Must use plugins, aka “mu-plugins,” are plugins that run automatically on your site and cannot be disabled.

By default, WordPress will look for a directory called “mu-plugins” in the content directory to load mu-plugins from. You can change the directory for mu-plugins by defining WPMU_PLUGIN_URL, using the full URL of your custom mu-plugins folder, with a similar method to how WP_PLUGIN_URL was defined:

Getting the URL using PHP:

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define( 'WPMU_PLUGIN_URL', 'http://' . $_SERVER['HTTP_HOST'] . '/path/to/mu-plugins' );
Or hardcode the URL:
{code type=php}define( 'WPMU_PLUGIN_URL', 'http://example.com/path/to/mu-plugins' );

You can also use this same method to rename the mu-plugins directory. If you want to keep it in the same location, but just rename it, you would set WPMU_PLUGIN_URL relative to WP_CONTENT_URL like this:

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define( 'WPMU_PLUGIN_URL', WP_CONTENT_URL . '/new-name' );

Change the Default Theme

Since WordPress 3.6, the default theme for WordPress is Twenty Thirteen. There are several reasons why you might want to change the default theme. For example, you prefer Twenty Twelve or you may also be creating a large WordPress multisite network where all or most of the sites will use the same theme.

Setting the default theme to that theme will save you a lot of repetitive work. Which ever theme you decide to set as your default, you set it by defining WP_DEFAULT_THEME to be that theme’s slug. For example, if you want to change the default theme back to Twenty Twelve:

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define('WP_DEFAULT_THEME', 'twentytwelve');

Keep in mind that the default theme is used as a safety fallback if the current theme is missing. Changing the default theme to another theme may remove the safety of falling back on the trusty WordPress Twenty-Something theme that you know will work.

Disable the Theme and Plugin Editors

The theme and plugin editors in the WordPress backend can be very helpful tools but they can also be a recipe for disaster. If you use either to create a fatal error, the only way to fix this type of calamity is to delete the plugin or theme file from the server via FTP or SSH.

To protect yourself from making this type of tragic mistake, or to prevent your client from doing any unwanted “improvements” to a site you built for them, you can disable both editors with DISALLOW_FILE_EDIT.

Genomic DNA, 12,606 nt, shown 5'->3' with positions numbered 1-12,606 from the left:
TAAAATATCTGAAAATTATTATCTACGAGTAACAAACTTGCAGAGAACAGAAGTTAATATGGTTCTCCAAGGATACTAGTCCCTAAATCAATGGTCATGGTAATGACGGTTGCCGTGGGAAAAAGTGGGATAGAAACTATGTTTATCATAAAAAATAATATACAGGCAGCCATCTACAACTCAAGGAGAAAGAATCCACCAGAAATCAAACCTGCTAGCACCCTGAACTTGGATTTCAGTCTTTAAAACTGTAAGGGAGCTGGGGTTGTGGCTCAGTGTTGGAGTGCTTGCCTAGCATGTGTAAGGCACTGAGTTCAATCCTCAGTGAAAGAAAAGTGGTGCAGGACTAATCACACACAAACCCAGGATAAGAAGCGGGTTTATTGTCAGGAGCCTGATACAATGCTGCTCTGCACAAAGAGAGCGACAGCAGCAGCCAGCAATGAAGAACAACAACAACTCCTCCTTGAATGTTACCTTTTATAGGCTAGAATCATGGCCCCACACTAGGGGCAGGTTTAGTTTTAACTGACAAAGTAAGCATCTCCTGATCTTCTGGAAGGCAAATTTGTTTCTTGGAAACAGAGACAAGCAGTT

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define('DISALLOW_FILE_EDIT', true);

You can even take this one step further by setting DISALLOW_FILE_MODS to true to prevent not only the editing of themes and plugins but also the updating and installing plugins and themes, as well as updates to WordPress from being done via the WordPress admin area.

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define('DISALLOW_FILE_MODS', true);

Set the Akismet Key Once For a Multisite Network

Akismet is a great anti-spam tool that recently passed the 100 billion spams blocked milestone. One annoying thing about it that you might have experienced is that whenever you are using it with a multisite network you need to set your API key separately for every single site. That is if you are doing it via the WordPress backend instead of setting it once in wp-config and moving on.

All you need to do is add one line to wp-config:

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define('WPCOM_API_KEY','your-key');

Be sure to replace “your-key” with your actual Akismet key and it will be used for every site in your multisite network that has Akismet activated.

Disable Post Revisions or Set the Number of Revisions to Keep

By default, WordPress keeps a record of every change you make to a post’s content, excerpt, author and title. While this can be a lifesaver, if you save a lot of drafts this can create a lot of extra entries in your database.

You can limit the number of revisions to keep by setting the WP_POST_REVISIONS constant to a number. For example, to save 10 revisions you would use:

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define('WP_POST_REVISIONS', 10);

Of course if you want to disable all revisions except the autosave, you can always set the WP_POST_REVISIONS constant to false, like this:

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define('WP_POST_REVISIONS', false);

Force SSL Login

Padlock opened with a key.

In order to prevent username and passwords from being intercepted when they are submitted by users while logging in to WordPress, you can require that wp-login can only be accessed via a secure connection.

Of course, you will need to have SSL support for your site to use this option, which is enabled with FORCE_SSL_LOGIN.

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define('FORCE_SSL_LOGIN', true);

You can take this one step further by requiring all interaction with the WordPress backend, including login, to occur via a secure connection by setting the FORCE_SSL_ADMIN constant to true.

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define('FORCE_SSL_ADMIN', true);

Customize WP_DEBUG Behavior

Enabling debugging with the WP_DEBUG constant is one of the most common changes made to wp-config.

There are some other changes you can make in wp-config to change the behavior of WordPress debugging mode. By default WP_DEBUG prints all error messages at the top of the screen. If you would like to suppress this behavior you can set WP_DEBUG_DISPLAY to false.

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define('WP_DEBUG_DISPLAY', false);

This will not prevent fatal errors from causing a white screen of death. It will, however, stop your site from broadcasting non-fatal error messages to the world, which not only looks bad, but will usually expose the absolute directory path for your content directory to the world.

You can still see the errors in the error log, unless of course you set WP_DEBUG_LOG to false. When WP_DEBUG_LOG is set to true all debug messages will be logged to a file in your content directory called “debug.log”.

Do you have any interesting changes to your wp-config file that you make or some other cool use for a WordPress constant you’d like to share? Can you think of other interesting uses for constants I highlighted in this post? Let everyone know in the comments what cool tricks you’ve come up with.

Photo Credit: Vincent X via Compfight